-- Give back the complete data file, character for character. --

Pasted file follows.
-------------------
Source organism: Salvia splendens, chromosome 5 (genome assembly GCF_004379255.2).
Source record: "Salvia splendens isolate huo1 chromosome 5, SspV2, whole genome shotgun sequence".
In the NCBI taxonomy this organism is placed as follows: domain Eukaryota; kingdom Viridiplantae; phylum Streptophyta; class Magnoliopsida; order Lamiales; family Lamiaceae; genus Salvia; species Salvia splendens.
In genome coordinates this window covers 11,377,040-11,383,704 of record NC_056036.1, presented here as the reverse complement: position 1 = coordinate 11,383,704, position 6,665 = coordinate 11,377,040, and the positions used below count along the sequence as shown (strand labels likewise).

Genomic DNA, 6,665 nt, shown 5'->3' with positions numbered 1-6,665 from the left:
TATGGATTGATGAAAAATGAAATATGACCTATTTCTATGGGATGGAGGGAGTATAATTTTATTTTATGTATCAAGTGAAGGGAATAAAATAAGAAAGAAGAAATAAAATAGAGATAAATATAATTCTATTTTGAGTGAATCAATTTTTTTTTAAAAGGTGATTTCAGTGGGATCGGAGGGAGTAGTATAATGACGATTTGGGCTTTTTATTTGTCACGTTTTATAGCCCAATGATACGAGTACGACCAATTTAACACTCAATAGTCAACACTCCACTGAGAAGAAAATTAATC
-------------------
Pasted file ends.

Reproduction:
Source organism: Salvia splendens, chromosome 5 (genome assembly GCF_004379255.2).
Source record: "Salvia splendens isolate huo1 chromosome 5, SspV2, whole genome shotgun sequence".
In the NCBI taxonomy this organism is placed as follows: domain Eukaryota; kingdom Viridiplantae; phylum Streptophyta; class Magnoliopsida; order Lamiales; family Lamiaceae; genus Salvia; species Salvia splendens.
In genome coordinates this window covers 11,377,040-11,383,704 of record NC_056036.1, presented here as the reverse complement: position 1 = coordinate 11,383,704, position 6,665 = coordinate 11,377,040, and the positions used below count along the sequence as shown (strand labels likewise).

Genomic DNA, 6,665 nt, shown 5'->3' with positions numbered 1-6,665 from the left:
TATGGATTGATGAAAAATGAAATATGACCTATTTCTATGGGATGGAGGGAGTATAATTTTATTTTATGTATCAAGTGAAGGGAATAAAATAAGAAAGAAGAAATAAAATAGAGATAAATATAATTCTATTTTGAGTGAATCAATTTTTTTTTAAAAGGTGATTTCAGTGGGATCGGAGGGAGTAGTATAATGACGATTTGGGCTTTTTATTTGTCACGTTTTATAGCCCAATGATACGAGTACGACCAATTTAACACTCAATAGTCAACACTCCACTGAGAAGAAAATTAATC